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Loss, Acceptance and Action During COVID-19

March 31, 2020

As I’ve been talking with patients, family and friends online over the past 2 weeks, I’ve come to realize we are all experiencing loss of some kind, both individually and collectively.  We have a shared experience that as of March 2020, our world has changed.  This looks different for everyone: canceled vacation and travel plans, what a family member’s graduation, wedding, or funeral would be like, or what we expected a pregnancy and the birth of a child to be.  In the Philadelphia region, last Thursday would have been Opening Day for the Phillies and Rita’s Water Ice would have already opened.  There is some extent of grieving that will need to take place around all of that. We know that grief is non-linear and different for everyone. Some days are better than others. Some hours are better than others.  Acknowledging the grief can allow us to be deliberate about finding our own support system.  We may also find it stirs up feelings from previous experiences with grief.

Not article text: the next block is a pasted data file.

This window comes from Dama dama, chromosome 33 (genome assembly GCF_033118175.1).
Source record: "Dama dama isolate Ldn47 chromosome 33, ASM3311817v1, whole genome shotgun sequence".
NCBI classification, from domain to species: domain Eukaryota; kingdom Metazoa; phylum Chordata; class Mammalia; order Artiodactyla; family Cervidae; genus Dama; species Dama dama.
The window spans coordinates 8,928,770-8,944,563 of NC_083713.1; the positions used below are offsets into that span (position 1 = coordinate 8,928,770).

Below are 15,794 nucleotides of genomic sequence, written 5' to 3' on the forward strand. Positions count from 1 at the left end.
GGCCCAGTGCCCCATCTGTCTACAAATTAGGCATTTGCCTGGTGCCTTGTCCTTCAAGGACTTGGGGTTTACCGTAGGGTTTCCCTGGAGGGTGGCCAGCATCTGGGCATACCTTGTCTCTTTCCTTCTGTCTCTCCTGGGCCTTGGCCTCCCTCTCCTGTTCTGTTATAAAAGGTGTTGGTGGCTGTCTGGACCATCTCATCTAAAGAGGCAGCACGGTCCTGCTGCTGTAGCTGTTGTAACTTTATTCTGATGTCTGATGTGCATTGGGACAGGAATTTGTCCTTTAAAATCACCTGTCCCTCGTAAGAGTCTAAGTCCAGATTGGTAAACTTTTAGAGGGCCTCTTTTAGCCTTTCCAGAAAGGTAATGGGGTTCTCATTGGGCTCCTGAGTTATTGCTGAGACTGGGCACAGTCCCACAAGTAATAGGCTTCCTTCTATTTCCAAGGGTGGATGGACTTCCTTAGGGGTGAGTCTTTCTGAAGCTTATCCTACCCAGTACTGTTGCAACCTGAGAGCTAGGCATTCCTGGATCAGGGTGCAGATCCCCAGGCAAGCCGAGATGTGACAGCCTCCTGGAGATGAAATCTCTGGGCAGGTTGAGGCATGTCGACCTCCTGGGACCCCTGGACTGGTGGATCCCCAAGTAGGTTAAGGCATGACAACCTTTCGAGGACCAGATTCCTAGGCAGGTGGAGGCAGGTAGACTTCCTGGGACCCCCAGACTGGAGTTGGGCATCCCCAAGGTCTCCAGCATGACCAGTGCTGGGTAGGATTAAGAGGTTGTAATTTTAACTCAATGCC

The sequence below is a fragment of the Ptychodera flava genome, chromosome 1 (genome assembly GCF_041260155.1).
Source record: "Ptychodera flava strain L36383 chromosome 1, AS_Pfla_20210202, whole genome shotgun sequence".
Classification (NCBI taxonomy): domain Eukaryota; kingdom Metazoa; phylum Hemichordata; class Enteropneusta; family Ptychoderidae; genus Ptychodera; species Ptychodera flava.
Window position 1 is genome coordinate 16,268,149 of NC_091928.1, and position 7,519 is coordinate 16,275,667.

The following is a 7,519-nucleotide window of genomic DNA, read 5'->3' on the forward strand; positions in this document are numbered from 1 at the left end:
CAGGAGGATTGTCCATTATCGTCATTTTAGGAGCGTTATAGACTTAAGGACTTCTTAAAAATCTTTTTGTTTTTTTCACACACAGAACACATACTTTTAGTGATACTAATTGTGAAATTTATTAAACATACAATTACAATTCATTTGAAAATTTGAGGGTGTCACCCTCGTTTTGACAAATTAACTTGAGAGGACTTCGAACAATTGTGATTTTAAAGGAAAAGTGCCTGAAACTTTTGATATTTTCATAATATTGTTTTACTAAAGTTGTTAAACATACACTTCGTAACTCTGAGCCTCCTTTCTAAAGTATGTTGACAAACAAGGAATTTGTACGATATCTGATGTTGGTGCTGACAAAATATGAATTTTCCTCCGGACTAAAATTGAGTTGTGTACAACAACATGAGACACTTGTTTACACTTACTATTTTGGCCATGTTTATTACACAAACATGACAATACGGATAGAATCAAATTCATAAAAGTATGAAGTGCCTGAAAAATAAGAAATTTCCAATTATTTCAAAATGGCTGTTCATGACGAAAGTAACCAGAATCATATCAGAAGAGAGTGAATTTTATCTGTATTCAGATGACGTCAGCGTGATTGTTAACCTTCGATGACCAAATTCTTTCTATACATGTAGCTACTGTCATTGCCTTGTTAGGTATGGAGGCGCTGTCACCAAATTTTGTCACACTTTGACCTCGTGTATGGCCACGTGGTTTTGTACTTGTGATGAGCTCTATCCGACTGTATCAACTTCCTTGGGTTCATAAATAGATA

This recent article, in the Harvard Business Review, goes into more detail about grief and captures these ideas beautifully.  It talks about grief on a micro and macro level, collective grief and anticipatory grief.  It outlines the stages of grief and states “Acceptance is where the power lies.”  We can find what is within our control and start there.


We are finding comfort in the pieces of our lives that have remained constant.  Things are not going according to plan. And yet we are still eating and sleeping as best we can, we are seeking help when we need it, we are leaning on one another, we are still learning, and the spring flowers are still blooming.  And we can do more.  We can learn to work online, discover the power of symbolic play with our kids, pay more attention to nature and the world around us, try or continue mindfulness, meditation or yoga, re-organize that room, get our creative juices flowing.  We can take comfort in the people around us who build us up, and extend patience to those who have frustrated or disappointed us.  We should try to extend that same patience to ourselves when possible.

We can all continue to do our part by staying home, practicing social distancing, and donating masks and medical supplies to healthcare workers on the front lines fighting against COVID-19 and working to keep us safe. It is making a difference.  We are all in this together.